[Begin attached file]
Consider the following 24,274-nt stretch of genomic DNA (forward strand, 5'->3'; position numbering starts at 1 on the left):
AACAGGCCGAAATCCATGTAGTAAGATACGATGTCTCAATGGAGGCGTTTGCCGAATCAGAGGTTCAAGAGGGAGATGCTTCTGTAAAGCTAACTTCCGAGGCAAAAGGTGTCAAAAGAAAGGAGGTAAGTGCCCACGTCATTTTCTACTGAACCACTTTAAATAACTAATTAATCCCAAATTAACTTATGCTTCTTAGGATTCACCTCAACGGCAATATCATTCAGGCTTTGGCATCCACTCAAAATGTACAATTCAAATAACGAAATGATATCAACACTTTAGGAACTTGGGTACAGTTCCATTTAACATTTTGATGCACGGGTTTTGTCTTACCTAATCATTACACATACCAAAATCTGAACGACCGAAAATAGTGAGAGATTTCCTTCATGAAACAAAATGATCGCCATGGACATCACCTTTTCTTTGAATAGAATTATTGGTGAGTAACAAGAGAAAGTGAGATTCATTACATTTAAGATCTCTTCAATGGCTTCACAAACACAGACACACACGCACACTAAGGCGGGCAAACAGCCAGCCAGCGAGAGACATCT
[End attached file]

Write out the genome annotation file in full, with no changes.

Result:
Consider the following 24,274-nt stretch of genomic DNA (forward strand, 5'->3'; position numbering starts at 1 on the left):
AACAGGCCGAAATCCATGTAGTAAGATACGATGTCTCAATGGAGGCGTTTGCCGAATCAGAGGTTCAAGAGGGAGATGCTTCTGTAAAGCTAACTTCCGAGGCAAAAGGTGTCAAAAGAAAGGAGGTAAGTGCCCACGTCATTTTCTACTGAACCACTTTAAATAACTAATTAATCCCAAATTAACTTATGCTTCTTAGGATTCACCTCAACGGCAATATCATTCAGGCTTTGGCATCCACTCAAAATGTACAATTCAAATAACGAAATGATATCAACACTTTAGGAACTTGGGTACAGTTCCATTTAACATTTTGATGCACGGGTTTTGTCTTACCTAATCATTACACATACCAAAATCTGAACGACCGAAAATAGTGAGAGATTTCCTTCATGAAACAAAATGATCGCCATGGACATCACCTTTTCTTTGAATAGAATTATTGGTGAGTAACAAGAGAAAGTGAGATTCATTACATTTAAGATCTCTTCAATGGCTTCACAAACACAGACACACACGCACACTAAGGCGGGCAAACAGCCAGCCAGCGAGAGACATCT